•        Sprinkle of red pepper flakes to your taste
  •    Sprinkle of oregano to taste

Preheat oven to 425°, coat a baking sheet with 2 tablespoons of the olive oil.  I’m not going to give you a dimension for your sheet- just make sure your rolled out dough fits on there! Stretch the dough to fit onto your sheet.  If you have issues with the dough springing back after you stretch it, I would recommend that you let the dough rest for about 15-20 minutes and try again! Stretch the dough out into a rectangle shape and drizzle the edges with olive oil or brush the olive oil on. Cover with plastic wrap and allow it to sit while you prepare your onion topping.

In a skillet, heat 1 teaspoon of olive oil (eyeball it- it should be enough that your onions are coated and do not stick to your pan). Over medium high heat add onions, seasoning with salt and pepper.  Cook the onions, stirring frequently until they start to caramelize 10-12 minutes. Add your splash of cider vinegar and scrape up all the good brown bits from your pan using a wooden spoon. Cook another 1-2 minutes.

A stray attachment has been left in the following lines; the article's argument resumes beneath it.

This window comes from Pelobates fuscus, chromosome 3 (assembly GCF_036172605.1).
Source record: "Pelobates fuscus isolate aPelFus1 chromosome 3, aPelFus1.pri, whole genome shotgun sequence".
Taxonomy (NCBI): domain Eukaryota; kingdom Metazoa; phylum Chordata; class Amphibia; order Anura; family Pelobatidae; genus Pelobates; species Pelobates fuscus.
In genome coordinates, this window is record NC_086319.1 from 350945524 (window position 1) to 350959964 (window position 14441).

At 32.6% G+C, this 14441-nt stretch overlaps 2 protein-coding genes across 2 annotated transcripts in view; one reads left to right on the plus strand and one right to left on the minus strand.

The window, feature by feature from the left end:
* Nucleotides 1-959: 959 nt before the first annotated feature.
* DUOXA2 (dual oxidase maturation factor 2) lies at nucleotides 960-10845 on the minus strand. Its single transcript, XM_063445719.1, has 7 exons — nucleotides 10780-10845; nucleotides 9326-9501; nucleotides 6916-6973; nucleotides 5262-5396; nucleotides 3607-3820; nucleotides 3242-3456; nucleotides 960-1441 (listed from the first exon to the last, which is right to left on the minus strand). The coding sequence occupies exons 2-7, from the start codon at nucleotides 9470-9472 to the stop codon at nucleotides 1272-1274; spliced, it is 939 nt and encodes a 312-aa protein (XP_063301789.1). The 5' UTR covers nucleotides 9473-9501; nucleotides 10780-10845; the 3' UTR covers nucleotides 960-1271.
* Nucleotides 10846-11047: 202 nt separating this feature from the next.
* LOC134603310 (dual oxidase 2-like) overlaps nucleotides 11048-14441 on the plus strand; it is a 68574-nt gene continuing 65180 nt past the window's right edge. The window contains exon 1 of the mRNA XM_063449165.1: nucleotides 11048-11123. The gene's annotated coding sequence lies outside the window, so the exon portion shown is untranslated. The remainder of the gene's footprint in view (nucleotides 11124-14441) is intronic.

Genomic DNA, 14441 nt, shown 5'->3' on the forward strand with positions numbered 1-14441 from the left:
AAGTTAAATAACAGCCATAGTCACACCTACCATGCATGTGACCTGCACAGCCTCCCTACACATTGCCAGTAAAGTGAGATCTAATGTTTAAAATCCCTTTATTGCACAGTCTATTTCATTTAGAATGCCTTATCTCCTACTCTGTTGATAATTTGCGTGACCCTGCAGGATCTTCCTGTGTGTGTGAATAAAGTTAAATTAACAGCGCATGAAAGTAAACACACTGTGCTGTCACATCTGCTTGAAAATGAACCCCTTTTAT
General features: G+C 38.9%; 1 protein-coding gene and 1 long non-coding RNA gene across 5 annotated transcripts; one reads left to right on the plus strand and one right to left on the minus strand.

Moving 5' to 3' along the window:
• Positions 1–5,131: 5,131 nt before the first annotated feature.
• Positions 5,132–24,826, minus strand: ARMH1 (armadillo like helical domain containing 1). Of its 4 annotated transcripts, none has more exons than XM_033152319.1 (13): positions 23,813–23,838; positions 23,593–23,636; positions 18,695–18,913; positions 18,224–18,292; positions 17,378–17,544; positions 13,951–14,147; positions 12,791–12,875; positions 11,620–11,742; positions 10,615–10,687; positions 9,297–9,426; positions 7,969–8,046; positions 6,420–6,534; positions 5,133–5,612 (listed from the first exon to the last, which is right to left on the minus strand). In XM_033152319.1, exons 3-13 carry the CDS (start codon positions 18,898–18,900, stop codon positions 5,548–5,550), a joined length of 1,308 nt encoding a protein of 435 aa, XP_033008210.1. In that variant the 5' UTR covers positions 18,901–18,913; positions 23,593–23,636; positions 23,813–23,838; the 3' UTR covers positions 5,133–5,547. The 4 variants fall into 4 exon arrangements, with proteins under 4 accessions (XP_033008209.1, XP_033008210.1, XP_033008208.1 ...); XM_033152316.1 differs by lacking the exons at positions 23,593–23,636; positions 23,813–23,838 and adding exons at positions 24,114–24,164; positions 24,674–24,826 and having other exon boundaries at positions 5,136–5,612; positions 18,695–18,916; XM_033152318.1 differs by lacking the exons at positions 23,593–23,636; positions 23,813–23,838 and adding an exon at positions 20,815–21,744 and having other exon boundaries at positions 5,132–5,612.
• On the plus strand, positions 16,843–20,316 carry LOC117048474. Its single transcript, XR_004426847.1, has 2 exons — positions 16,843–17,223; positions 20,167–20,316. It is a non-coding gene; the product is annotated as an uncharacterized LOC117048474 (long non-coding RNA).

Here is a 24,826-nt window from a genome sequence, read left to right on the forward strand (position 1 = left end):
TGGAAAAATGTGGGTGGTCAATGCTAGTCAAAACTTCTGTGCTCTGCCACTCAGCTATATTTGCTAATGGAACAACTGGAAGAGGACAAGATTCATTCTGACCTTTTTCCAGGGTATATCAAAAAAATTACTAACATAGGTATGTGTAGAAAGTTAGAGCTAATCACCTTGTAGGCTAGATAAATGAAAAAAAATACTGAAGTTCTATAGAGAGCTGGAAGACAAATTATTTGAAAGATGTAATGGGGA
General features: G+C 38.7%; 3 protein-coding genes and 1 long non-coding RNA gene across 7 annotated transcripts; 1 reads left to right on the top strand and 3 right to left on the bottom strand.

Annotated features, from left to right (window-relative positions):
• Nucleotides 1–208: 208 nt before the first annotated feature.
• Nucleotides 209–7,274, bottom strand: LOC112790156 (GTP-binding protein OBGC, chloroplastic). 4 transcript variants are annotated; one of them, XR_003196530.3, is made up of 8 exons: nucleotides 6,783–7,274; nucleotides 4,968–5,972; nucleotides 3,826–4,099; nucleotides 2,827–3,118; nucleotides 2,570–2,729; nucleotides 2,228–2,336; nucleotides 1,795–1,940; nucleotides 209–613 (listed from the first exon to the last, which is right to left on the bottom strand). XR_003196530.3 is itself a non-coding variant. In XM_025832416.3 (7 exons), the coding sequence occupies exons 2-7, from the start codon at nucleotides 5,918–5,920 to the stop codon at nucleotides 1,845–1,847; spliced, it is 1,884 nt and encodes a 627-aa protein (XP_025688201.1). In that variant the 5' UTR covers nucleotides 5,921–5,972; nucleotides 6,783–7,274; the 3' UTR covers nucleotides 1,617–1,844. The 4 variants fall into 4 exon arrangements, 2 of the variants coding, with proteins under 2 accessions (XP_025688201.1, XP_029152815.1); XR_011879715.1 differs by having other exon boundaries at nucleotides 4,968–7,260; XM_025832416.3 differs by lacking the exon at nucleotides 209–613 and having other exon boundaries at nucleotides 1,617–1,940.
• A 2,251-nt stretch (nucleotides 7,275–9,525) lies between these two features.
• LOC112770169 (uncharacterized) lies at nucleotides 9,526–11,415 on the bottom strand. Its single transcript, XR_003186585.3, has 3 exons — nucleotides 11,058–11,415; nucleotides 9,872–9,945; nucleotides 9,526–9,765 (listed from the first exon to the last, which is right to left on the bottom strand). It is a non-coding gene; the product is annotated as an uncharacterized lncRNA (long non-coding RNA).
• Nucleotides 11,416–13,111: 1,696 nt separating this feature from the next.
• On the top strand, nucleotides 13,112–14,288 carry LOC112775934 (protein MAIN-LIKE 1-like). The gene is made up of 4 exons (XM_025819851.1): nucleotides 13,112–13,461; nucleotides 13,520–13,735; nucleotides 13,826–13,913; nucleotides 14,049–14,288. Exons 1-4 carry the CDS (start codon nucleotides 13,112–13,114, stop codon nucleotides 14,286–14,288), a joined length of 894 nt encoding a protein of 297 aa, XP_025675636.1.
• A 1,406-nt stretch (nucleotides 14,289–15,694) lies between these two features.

Grab your dough. Take your finger and poke indentations all over the dough- essentially creating wells. Top with the Parmesan cheese, onions, red pepper flakes & oregano. Bake until brown around the edges 25-35 minutes.  Sprinkle some feta on it once it comes out of the oven.  Cool for a few minutes, cut and enjoy!

Saturday, January 22, 2011

The Best Mac & Cheese I’ve EVER Had

The other day I had a really bad day at work. You know the type of day I’m talking about, you are annoyed, stressed, tired and generally feeling a little mentally beat up.  It was also a REALLY ugly day here in New York City weather wise- sleeting, snowing, raining, cold and gross.  I was heading home NOT planning on cooking dinner and relying on leftovers instead when I started thinking “I kind of want something EXTRA delicious today”, because it’s been such a crap day. Then I started thinking about the things I had in my fridge—cheese: Parmesan, Cheddar, and Gruyere. Milk, butter, heavy cream, yes, yes, yes! Bacon, pssh, of COURSE! So I decided to make the best Mac & Cheese I’ve ever had in my life.

The process of making a basic béchamel sauce is definitely something you need to master and add to your repertoire. This adds a really rich, creamy element to your dishes. The key is to not burn your roux AND heat the milk prior so that your result is creamy and smooth. Think about using a homemade béchamel the next time your recipe might call for a “cream of” whatever. I’m not a casserole type of gal, but if you are, consider a nice at-home version as opposed to something that might come out of the can.